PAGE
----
The film is in many ways a retread of the first part, with the overall story and multiple specific scenes being too close to the 1987 original, but it is at least more even in tone than Part II.

So, whilst it was clearly never going to achieve the same place in cinematic history as the first part, and it's in some ways disappointing that they tried to mine the same story for $ again, there's enough in ACGS3 to enjoy and appreciate for it to be worth having in your collection.

Reviewer Score: 7

Reviewed by: mrblue
Date: 09/19/2003

A pair of monks take refuge in an old church during a rainstorm, where a tree demon decides to take their souls, and sends out a pair of nymphs (Joey Wong and Nina Li Chi) to dispatch them. The monks manage to fight off the demons, but lose their prized (and magical) Gold Buddha in the process. Now, the young monk (Tony Leung) must join up with a wandering swordsman (Jacky Cheung) to try and stop the demons.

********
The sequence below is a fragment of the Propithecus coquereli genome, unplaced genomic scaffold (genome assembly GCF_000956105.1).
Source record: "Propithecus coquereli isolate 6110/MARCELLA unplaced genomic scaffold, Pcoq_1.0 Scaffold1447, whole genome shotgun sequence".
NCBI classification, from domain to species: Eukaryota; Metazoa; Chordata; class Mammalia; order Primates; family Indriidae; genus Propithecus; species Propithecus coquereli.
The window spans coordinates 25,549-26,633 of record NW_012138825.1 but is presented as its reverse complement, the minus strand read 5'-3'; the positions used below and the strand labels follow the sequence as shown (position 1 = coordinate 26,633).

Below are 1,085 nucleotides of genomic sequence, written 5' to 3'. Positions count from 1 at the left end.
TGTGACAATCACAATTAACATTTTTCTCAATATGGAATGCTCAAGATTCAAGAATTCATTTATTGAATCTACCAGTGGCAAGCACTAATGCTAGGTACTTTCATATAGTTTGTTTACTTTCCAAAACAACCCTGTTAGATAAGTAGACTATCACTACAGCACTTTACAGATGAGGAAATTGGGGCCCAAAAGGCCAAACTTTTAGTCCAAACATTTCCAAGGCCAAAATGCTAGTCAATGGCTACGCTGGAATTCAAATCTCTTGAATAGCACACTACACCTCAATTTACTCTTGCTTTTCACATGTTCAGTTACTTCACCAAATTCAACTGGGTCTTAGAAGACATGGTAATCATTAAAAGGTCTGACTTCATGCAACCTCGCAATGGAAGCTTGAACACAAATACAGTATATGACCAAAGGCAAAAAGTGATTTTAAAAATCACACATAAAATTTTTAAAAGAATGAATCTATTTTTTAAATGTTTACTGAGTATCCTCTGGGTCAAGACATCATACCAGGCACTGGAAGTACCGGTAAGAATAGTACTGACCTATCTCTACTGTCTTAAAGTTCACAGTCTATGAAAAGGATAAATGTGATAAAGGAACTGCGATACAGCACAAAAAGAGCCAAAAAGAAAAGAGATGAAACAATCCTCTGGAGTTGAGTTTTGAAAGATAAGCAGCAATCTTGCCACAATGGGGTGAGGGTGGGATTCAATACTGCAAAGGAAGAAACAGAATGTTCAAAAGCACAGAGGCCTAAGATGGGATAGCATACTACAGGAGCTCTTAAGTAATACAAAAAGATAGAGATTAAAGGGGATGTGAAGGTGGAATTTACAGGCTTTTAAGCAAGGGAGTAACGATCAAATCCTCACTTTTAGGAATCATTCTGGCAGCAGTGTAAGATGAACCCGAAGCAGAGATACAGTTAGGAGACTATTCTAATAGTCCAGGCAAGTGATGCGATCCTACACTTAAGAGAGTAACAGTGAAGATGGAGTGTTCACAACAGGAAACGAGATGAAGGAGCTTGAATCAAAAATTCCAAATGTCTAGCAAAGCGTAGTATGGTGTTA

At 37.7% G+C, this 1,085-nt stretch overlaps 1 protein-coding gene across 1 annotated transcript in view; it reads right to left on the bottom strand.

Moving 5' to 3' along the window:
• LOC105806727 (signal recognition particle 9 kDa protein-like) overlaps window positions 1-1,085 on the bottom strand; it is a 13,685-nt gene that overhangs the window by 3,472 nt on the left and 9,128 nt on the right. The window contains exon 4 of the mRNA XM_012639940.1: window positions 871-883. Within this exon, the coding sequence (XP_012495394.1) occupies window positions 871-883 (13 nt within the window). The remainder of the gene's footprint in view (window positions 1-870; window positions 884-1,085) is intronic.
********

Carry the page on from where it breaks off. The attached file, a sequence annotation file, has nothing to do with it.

As you might guess, this is not really a continuation of the first two movies. Rather, it is more of a similar tale in the genre. It's effective for what it is: the special effects are suitably inventive and gruesome, the action is fast and lively, and there is also a nice bit of drama and romance and Joey Wong starts to have feelings for Tony Leung. It's nothing earth-shattering, but A Chinese Ghost Story III should please fans of the first two movies. Even if you haven't seen either of the previous films, it's still an entertaining way to kill ninety minutes.

Reviewed by: balstino
Date: 05/02/2003
Summary: Still Good...

The weaker of the series, but at least Joey Wong returns to her ghost role. Some of the special effects are very good in this and the comedy is subtle but funny. Worth getting? In my opinion, you just have to own all 3 films!

Reviewed by: Inner Strength
Date: 02/27/2002
Summary: Bad end to a classic trilogy

Part 3, as are most films if they get this far, is very disappointing in comparison to the first 2 films. It’s set 100 years later from the original, meaning unfortunately Leslie Cheung is long dead by now, and therefore trying to set the story off from scratch again, which is a very bad idea.